Teacher Leader…or Lack Thereof?

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“BE A LEADER!” We utter these words almost daily to our scholars. What exactly do we mean when we say this? Don’t we have specific expectations of what it means to be a scholar leader? These last couple of weeks have had me thinking. How can teachers exclaim these words and struggle being a leader themselves? Aren’t we supposed to “lead by example”? That’s what we tell our scholars, isn’t it? Is there gratification in not being a teacher leader? Are the standards of expectations we have set for ourselves the reason they are so low for our scholars? I have been engrossed with these wonderings all week.  

Let’s think about this. What exactly qualifies a teacher as a leader? I’m going to go out on a limb here and suggest that standing at the front of the classroom is not a certifiable characteristic of leadership. There is much more to being a teacher leader than simply that. In my reflection, I began to think simplistically about the characteristics I’d expect to see in my scholar leaders in order to decipher how this might transfer to educators.

When I’m identifying leaders in my classroom community, yes, I look for the general character traits such as respect and responsibility. These are at the very foundation of what a leader should display. But, sometimes it seems that even these are too much to ask of some colleagues. I’m not certain why this blaring lack of professional responsibility is agitating me so much these days. Typically, we get into a slump and we climb our way out. This year has been disparagingly different….challenging, to say the least. I’ve had to stop and think about why I’m here to begin with. At the beginning of my teaching career, I was told that I would never amount to anything as an educator, but thankfully, my scholars communicated otherwise. It is because of not only my scholars, but the many experiences I’ve had along the way that assure me that leadership is much MORE than simply respect and responsibility.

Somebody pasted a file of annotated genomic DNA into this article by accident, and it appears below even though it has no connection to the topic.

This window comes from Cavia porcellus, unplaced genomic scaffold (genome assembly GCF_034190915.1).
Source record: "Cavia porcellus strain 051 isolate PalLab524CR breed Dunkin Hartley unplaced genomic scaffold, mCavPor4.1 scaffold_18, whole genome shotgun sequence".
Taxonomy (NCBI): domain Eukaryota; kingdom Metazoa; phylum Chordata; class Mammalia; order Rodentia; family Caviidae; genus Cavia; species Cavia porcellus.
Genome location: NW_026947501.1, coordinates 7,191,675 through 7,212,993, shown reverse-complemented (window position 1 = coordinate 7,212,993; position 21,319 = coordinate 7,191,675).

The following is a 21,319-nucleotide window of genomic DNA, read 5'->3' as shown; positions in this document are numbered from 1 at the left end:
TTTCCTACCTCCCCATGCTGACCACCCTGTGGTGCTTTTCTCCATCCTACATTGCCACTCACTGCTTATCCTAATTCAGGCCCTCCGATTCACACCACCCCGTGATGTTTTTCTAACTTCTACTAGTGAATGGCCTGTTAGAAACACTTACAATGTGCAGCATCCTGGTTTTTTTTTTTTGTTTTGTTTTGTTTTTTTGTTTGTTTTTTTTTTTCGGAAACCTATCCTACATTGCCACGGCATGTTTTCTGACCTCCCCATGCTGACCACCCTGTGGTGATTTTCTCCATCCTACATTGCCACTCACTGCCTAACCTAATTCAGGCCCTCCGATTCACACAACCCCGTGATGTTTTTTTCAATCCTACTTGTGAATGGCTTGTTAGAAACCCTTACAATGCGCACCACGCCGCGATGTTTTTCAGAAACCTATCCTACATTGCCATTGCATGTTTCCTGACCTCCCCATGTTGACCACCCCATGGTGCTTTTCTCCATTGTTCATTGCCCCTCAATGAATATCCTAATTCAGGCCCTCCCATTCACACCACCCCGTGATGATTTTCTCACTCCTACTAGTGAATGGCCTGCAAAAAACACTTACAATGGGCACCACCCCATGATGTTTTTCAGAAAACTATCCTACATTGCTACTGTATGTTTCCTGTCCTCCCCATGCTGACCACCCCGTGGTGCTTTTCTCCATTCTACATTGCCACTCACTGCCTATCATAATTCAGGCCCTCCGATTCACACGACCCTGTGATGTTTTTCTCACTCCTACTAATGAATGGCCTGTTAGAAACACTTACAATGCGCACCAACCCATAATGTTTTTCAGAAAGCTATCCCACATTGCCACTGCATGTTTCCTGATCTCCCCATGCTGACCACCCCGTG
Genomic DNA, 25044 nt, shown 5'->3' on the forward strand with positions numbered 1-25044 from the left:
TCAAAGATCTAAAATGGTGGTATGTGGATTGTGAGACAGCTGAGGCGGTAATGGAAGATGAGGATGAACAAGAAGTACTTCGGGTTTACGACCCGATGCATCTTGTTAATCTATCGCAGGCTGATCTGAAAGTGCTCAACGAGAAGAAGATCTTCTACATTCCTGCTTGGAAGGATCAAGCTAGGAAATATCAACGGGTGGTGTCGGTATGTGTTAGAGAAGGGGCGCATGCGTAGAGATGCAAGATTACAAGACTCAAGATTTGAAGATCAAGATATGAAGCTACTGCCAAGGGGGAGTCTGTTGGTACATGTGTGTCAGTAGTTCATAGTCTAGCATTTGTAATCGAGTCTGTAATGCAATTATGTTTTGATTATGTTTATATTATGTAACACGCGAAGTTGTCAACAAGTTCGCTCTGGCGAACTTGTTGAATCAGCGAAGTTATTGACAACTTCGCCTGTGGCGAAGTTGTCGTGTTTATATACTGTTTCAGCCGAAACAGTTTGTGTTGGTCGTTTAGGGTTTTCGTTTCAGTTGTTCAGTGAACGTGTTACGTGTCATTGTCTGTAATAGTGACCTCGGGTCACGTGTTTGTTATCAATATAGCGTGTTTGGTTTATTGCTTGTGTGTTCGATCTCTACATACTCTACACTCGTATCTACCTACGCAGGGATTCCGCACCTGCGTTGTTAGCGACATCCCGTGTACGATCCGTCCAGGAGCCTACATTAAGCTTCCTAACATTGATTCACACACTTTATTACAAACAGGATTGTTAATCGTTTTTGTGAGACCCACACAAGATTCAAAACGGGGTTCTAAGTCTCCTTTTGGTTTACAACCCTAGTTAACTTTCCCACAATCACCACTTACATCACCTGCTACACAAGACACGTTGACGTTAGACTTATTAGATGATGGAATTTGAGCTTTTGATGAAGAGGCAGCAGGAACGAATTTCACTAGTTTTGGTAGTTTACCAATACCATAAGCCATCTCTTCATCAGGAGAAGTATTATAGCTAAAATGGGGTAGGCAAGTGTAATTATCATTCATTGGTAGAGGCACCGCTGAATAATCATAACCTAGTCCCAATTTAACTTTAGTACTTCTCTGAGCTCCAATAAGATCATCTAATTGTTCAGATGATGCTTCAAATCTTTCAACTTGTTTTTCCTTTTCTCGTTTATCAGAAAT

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The obligations of teacher leaders have the potential to bear heavy weight. As schools continue to work towards improvement, teacher leaders stand at the helm, advocating for quality, equitable education for all young scholars. However, with systemic issues such as poverty, homelessness, drugs and violence at the forefront of many scholars minds, it becomes more and more difficult for teachers to encourage and motivate them to be effective learners and in turn, becomes equally challenging to be effective, efficacious educators. Teachers are becoming more and more overwhelmed working to support scholars as they struggle to deal with the realities of their own lives. The days seem to be getting longer and harder the closer we get to the end of the school year. Morale is low, complaints are high, students´ instruction is done just complacently enough to say simply that it was done. It is clear as I walk the halls that many of us are tired and some even burned out. Our scholars are feeling it too, expressing their frustration with outbursts and disrespectful behavior because they lack the skills to express it in any other way. Relationships between teachers and their scholars are suddenly falling apart. How we deal with this sudden decline in school climate can be the difference between how successfully we lead our scholars or not. I leave the building perplexed, wondering how the year has come to this.